No inline actions

In Grammar is code we have mentioned that many compiler-compilers reuse the Yacc invention “actions”. And we hinted already that Castle prefers an alternative.

Let’s see why the old concept is outdated … And what is easier to use.

Actions, in retrospect

When parsing an input with the aspiration to verify the input does matches the grammar only; a result as \(True\) or \(False\) will do. Commonly this is not our goal; we want to act on the input. Or at least read the content.
Yacc invented actions: embedded (C-) code-fragments that are copied into the generated parser. When the parser reached that point the code as executed. You could anything you like: Build a parse-tree, or directly act on the (partially) parsed input 1.

It was great (back then). Many, also the more modern, parser-generators use inline-actions – with the drawback that it makes the grammer harder to read. In spite of the popularity of actions, I think we can do better, as lot has happend since then. Most important: parsing-algorithms become a lot smarter. Yacc used a simple LALR(1) pattern; with only 1 token lookahead. That allowed us to execute an action as soon a the input was read upto that point. Without backtracking and other “considere alternatives”, that execution is always deterministic.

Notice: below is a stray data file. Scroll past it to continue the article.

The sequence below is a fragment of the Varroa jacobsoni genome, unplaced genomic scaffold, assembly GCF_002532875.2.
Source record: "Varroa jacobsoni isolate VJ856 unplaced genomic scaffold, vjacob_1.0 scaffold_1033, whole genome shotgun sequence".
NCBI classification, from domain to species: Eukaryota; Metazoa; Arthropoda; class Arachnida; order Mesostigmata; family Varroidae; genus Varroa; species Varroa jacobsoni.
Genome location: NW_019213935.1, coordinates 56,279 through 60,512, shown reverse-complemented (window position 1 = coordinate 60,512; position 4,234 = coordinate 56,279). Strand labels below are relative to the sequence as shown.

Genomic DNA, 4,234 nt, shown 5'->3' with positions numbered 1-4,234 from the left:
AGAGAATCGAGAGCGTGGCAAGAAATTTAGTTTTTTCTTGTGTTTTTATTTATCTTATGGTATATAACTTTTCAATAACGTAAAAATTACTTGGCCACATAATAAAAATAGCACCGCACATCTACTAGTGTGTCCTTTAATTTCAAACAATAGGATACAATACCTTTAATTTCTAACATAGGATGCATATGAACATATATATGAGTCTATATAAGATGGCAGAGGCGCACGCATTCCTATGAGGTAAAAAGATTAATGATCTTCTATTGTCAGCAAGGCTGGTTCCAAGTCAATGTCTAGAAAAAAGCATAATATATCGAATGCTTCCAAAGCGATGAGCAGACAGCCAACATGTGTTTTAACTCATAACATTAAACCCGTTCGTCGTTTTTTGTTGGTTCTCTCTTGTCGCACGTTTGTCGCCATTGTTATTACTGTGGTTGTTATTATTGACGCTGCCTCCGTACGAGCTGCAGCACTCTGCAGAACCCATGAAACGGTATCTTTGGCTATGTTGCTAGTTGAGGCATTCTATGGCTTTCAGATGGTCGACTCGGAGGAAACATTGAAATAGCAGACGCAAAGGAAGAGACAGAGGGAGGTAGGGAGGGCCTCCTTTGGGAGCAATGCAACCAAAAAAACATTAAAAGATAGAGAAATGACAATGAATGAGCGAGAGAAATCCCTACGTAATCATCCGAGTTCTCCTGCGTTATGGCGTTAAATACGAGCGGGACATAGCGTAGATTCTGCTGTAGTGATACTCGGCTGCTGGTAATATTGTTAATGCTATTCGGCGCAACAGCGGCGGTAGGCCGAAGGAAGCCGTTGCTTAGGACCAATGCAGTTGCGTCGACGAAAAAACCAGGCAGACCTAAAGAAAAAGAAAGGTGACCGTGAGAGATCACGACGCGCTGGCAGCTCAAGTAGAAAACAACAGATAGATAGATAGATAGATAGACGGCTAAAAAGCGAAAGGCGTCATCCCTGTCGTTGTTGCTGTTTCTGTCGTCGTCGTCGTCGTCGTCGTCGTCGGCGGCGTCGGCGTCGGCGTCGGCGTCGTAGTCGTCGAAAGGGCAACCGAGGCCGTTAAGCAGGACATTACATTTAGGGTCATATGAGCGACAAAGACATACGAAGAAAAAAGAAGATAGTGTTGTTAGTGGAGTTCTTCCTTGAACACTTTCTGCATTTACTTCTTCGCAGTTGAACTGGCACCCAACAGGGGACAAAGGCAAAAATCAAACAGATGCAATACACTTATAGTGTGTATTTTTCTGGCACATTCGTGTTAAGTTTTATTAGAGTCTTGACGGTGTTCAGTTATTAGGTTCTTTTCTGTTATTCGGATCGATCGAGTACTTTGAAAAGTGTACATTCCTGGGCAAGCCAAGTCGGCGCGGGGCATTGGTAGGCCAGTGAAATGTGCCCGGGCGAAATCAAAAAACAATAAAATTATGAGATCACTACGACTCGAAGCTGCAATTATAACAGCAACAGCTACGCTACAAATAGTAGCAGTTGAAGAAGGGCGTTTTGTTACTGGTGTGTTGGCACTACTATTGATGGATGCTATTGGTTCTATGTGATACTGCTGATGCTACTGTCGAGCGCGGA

Ambiguity

With “backtracking” (and other smartness) this has chanced. Both the compiler-compiler and the resulting parsers have to consider multiple ways on how to read the input. And may reconsider many tokens and lines later on how to parse a (earlier) line. When execution actions “in-line”, the can become executed many times – which probably isn’t what was ment when specifying the grammer.

Many strategies exist to solve this ambiguity. Some tools demand that each action have no side-effects. When a pure-functions (as the are called) many times, the deliver exactly the same result, every time. So the issue is gone; albeit it limits you in what your actions can do – strictly speaking even printing a debug message is not allowed. Others use this effect and cache the first result and reuse the next time(s). Again it works, but it limits on what actions can do!
A tools may also postpone all actions until the parser is confident on how to read (parse) the input – often when all input is read. Again it works, unless you expected (debug) output on the fly.

In short: inline-actions have become more restricted and less useful when parser become smarter. Without solving the need for maintainable grammers.

Memory

Once memory was very restricted; a compiler-compiler that only needed a single token-lookahead was using not more memory then needed. When needed, the programmer could use inline-actions to build the “parse-tree” on the fly. This has become the standard. During parsing one builds a tree: a parse-tree. And often we postproces it afterwards 1.

As modern tools need to (be able to) read the whole input anyhow to be able parse it, and the memory-issues is solved 2, the need to process “actions” inline is gone. But we need a design to act in the input!